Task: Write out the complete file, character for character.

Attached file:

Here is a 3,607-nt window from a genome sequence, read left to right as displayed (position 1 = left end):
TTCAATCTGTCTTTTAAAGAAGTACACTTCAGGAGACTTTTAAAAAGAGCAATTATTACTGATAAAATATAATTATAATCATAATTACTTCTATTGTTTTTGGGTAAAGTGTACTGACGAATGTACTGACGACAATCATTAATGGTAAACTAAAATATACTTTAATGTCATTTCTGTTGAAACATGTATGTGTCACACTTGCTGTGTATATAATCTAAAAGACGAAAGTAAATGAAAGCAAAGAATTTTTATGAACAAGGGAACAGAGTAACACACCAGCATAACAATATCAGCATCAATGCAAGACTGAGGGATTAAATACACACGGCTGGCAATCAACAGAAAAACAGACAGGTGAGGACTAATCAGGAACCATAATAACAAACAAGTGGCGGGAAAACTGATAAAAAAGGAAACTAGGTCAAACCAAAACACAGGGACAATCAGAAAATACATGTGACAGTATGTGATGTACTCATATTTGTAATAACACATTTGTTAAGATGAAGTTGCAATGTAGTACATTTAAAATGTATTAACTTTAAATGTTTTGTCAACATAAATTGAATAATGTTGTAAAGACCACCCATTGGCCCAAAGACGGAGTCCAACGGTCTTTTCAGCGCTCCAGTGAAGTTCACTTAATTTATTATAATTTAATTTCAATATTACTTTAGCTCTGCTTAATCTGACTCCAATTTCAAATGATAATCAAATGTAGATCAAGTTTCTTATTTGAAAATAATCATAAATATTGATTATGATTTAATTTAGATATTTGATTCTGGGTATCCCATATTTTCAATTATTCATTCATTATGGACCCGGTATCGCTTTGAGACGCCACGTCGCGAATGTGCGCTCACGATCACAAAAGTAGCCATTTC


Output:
Here is a 3,607-nt window from a genome sequence, read left to right as displayed (position 1 = left end):
TTCAATCTGTCTTTTAAAGAAGTACACTTCAGGAGACTTTTAAAAAGAGCAATTATTACTGATAAAATATAATTATAATCATAATTACTTCTATTGTTTTTGGGTAAAGTGTACTGACGAATGTACTGACGACAATCATTAATGGTAAACTAAAATATACTTTAATGTCATTTCTGTTGAAACATGTATGTGTCACACTTGCTGTGTATATAATCTAAAAGACGAAAGTAAATGAAAGCAAAGAATTTTTATGAACAAGGGAACAGAGTAACACACCAGCATAACAATATCAGCATCAATGCAAGACTGAGGGATTAAATACACACGGCTGGCAATCAACAGAAAAACAGACAGGTGAGGACTAATCAGGAACCATAATAACAAACAAGTGGCGGGAAAACTGATAAAAAAGGAAACTAGGTCAAACCAAAACACAGGGACAATCAGAAAATACATGTGACAGTATGTGATGTACTCATATTTGTAATAACACATTTGTTAAGATGAAGTTGCAATGTAGTACATTTAAAATGTATTAACTTTAAATGTTTTGTCAACATAAATTGAATAATGTTGTAAAGACCACCCATTGGCCCAAAGACGGAGTCCAACGGTCTTTTCAGCGCTCCAGTGAAGTTCACTTAATTTATTATAATTTAATTTCAATATTACTTTAGCTCTGCTTAATCTGACTCCAATTTCAAATGATAATCAAATGTAGATCAAGTTTCTTATTTGAAAATAATCATAAATATTGATTATGATTTAATTTAGATATTTGATTCTGGGTATCCCATATTTTCAATTATTCATTCATTATGGACCCGGTATCGCTTTGAGACGCCACGTCGCGAATGTGCGCTCACGATCACAAAAGTAGCCATTTC